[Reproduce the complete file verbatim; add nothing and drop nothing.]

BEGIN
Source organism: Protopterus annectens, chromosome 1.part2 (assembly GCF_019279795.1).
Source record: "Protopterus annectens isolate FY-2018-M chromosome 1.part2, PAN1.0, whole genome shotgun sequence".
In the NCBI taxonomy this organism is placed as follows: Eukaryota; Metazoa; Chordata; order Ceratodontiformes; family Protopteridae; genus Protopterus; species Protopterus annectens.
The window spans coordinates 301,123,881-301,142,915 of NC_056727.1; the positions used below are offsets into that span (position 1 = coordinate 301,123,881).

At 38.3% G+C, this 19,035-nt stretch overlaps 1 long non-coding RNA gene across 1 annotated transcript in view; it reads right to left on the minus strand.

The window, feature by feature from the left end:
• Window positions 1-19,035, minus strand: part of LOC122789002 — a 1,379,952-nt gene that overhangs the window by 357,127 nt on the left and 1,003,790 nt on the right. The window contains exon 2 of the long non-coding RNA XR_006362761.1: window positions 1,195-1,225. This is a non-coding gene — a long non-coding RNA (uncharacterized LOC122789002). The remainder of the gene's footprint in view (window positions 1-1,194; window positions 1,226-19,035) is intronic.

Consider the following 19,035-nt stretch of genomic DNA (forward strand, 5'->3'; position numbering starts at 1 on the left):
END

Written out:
Source organism: Protopterus annectens, chromosome 1.part2 (assembly GCF_019279795.1).
Source record: "Protopterus annectens isolate FY-2018-M chromosome 1.part2, PAN1.0, whole genome shotgun sequence".
In the NCBI taxonomy this organism is placed as follows: Eukaryota; Metazoa; Chordata; order Ceratodontiformes; family Protopteridae; genus Protopterus; species Protopterus annectens.
The window spans coordinates 301,123,881-301,142,915 of NC_056727.1; the positions used below are offsets into that span (position 1 = coordinate 301,123,881).

At 38.3% G+C, this 19,035-nt stretch overlaps 1 long non-coding RNA gene across 1 annotated transcript in view; it reads right to left on the minus strand.

The window, feature by feature from the left end:
• Window positions 1-19,035, minus strand: part of LOC122789002 — a 1,379,952-nt gene that overhangs the window by 357,127 nt on the left and 1,003,790 nt on the right. The window contains exon 2 of the long non-coding RNA XR_006362761.1: window positions 1,195-1,225. This is a non-coding gene — a long non-coding RNA (uncharacterized LOC122789002). The remainder of the gene's footprint in view (window positions 1-1,194; window positions 1,226-19,035) is intronic.

Consider the following 19,035-nt stretch of genomic DNA (forward strand, 5'->3'; position numbering starts at 1 on the left):